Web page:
The EU and US have agreed the final changes to a new data protection agreement known as the EU-US Privacy Shield.
The agreement is designed to replace the Safe Harbour pact, which the EU Court of Justice ruled invalid in 2015.
One key change is a commitment from the White House regarding bulk collection of data sent from the EU to the US.
The UK’s Information Commissioner said a post-Brexit UK may have to adopt EU data protection rules to trade with it.
If approved by the EU member states, the pact could take effect in July.
The EU-US Privacy shield is designed to make it easy for organisations to transfer data across the Atlantic.
Key points of the agreement are:
- The US will create an ombudsman to handle complaints from EU citizens about the Americans spying on their data
- The US Office of the Director of National Intelligence will give written commitments that Europeans’ personal data will not be subject to mass surveillance
- The EU and US will conduct an annual review to check the new system is working properly
However, in May the European Data Protection Supervisor (EDPS) said the Privacy Shield agreement needed to provide “adequate protection against indiscriminate surveillance” and “obligations on oversight, transparency, redress and data protection rights”.
The agreement has now been amended. Some of the changes include:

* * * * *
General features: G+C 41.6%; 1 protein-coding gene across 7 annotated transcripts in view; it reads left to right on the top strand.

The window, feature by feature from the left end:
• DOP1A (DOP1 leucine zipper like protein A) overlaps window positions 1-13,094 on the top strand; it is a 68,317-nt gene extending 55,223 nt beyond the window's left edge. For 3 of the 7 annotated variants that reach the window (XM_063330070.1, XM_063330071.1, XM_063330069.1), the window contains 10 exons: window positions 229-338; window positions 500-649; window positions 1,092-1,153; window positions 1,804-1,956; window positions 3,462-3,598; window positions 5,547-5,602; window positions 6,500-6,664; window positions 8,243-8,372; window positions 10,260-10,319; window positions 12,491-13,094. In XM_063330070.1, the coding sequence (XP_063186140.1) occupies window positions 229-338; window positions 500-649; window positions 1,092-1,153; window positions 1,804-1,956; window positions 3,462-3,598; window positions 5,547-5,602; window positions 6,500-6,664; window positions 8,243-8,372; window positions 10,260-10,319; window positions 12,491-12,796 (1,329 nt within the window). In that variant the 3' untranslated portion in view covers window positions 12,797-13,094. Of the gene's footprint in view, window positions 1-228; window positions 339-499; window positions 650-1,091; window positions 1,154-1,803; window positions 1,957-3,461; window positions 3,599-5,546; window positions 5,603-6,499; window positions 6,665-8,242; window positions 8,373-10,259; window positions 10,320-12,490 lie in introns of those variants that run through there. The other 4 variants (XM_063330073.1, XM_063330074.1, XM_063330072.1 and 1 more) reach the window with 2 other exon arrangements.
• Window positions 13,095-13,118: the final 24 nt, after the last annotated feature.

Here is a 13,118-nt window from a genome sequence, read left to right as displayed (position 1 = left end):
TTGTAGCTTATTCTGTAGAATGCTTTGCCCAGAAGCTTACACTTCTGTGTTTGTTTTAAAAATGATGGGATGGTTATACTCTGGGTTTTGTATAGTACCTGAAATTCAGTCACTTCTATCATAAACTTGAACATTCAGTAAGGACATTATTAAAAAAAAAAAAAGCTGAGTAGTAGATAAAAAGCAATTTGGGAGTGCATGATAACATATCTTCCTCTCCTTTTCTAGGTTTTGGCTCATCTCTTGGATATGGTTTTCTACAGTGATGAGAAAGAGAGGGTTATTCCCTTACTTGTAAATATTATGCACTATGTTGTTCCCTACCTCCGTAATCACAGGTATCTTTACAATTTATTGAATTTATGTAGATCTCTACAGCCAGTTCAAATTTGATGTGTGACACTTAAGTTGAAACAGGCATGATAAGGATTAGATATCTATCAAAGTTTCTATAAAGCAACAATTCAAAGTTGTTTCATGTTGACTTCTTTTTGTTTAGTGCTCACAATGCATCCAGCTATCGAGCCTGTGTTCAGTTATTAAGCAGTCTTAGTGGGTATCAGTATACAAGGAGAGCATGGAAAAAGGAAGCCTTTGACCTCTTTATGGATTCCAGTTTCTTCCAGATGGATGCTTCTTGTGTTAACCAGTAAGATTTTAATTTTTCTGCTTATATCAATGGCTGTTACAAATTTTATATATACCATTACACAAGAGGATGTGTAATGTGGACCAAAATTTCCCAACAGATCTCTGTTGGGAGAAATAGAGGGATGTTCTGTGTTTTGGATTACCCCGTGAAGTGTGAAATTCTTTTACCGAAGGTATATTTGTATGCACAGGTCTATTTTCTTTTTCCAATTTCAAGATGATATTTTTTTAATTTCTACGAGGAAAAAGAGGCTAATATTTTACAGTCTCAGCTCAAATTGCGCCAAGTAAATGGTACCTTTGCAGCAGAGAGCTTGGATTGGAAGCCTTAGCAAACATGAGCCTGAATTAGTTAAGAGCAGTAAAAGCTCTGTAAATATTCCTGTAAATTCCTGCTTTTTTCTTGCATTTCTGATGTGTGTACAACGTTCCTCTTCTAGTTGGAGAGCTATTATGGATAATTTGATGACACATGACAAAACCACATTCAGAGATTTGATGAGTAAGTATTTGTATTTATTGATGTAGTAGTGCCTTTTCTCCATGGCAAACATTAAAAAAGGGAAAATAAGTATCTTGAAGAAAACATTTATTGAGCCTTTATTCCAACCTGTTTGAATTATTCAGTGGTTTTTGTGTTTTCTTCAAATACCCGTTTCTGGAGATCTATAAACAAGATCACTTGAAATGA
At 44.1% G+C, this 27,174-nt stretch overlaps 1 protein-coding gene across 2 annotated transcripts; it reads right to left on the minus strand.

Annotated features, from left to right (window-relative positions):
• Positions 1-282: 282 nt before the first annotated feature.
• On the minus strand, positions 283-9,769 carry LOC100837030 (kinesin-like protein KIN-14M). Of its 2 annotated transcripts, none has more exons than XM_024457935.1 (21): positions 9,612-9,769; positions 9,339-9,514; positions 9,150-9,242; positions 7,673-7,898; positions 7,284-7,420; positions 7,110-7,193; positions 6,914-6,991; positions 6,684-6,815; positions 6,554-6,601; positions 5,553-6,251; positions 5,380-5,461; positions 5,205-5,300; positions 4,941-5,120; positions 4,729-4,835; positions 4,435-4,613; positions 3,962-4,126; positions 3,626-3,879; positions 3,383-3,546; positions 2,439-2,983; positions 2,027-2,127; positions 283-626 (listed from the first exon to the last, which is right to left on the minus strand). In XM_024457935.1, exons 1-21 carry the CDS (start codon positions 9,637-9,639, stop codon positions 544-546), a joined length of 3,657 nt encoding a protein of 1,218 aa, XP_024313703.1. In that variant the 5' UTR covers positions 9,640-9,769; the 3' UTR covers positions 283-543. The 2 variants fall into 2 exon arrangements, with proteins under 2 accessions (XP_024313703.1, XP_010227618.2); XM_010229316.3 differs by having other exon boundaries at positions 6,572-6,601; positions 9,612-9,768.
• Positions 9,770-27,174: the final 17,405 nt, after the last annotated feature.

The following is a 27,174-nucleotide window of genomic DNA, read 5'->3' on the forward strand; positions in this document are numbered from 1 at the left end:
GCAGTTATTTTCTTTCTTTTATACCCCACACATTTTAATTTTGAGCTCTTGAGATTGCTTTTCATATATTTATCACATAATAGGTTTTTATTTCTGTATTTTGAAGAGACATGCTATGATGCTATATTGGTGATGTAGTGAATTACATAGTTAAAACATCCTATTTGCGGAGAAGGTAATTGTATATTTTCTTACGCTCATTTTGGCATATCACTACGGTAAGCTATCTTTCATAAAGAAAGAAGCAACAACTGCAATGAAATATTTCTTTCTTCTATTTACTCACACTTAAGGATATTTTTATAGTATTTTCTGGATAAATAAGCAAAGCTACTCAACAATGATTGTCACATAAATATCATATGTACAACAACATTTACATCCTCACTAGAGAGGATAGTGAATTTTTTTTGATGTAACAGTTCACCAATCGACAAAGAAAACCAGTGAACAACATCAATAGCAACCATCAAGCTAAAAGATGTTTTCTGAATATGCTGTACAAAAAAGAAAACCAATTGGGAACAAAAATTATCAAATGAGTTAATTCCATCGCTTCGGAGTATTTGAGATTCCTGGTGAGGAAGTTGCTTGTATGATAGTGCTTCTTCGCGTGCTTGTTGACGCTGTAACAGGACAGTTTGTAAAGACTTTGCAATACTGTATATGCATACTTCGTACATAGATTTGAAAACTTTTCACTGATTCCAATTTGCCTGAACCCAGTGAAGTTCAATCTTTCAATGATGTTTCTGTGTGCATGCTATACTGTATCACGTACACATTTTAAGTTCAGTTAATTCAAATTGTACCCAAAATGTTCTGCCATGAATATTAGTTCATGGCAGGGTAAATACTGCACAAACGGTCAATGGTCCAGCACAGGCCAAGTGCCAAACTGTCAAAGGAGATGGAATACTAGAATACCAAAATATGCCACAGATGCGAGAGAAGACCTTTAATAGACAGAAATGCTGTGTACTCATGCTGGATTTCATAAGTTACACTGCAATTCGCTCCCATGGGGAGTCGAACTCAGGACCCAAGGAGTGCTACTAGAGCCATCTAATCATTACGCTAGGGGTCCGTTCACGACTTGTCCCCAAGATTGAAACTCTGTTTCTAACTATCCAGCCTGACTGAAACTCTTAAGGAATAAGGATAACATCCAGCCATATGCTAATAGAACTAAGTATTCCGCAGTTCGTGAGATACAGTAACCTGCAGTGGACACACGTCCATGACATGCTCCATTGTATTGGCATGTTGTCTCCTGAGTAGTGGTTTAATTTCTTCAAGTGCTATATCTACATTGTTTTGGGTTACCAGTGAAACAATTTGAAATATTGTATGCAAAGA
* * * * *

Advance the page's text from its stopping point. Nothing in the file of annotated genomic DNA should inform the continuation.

- A written commitment from the White House, stating that bulk collection of data sent from the EU to the US can only occur under specific preconditions and must be “as targeted and focused” as possible
- More explicit data retention rules: companies now have to delete data that no longer serves the purpose for which it was collected
- A specification that the ombudsman will be independent from national security services
A spokesman for the European Commission said: “This new framework for transatlantic data flows protects the fundamental rights of Europeans and ensures legal certainty for businesses.”
While the EU-US Privacy Shield agreement would only apply to the UK while it remained a member of the European Union, the UK’s Information Commissioner said Britain would probably need to adopt similar terms.
“If the UK wants to trade with the single market on equal terms we would have to prove ‘adequacy’ – in other words, UK data protection standards would have to be equivalent to the EU’s General Data Protection Regulation framework starting in 2018,” said a spokeswoman for the Information Commissioner’s office in a statement.
“With so many businesses and services operating across borders, international consistency around data protection laws and rights is crucial both to businesses and organisations and to consumers and citizens.”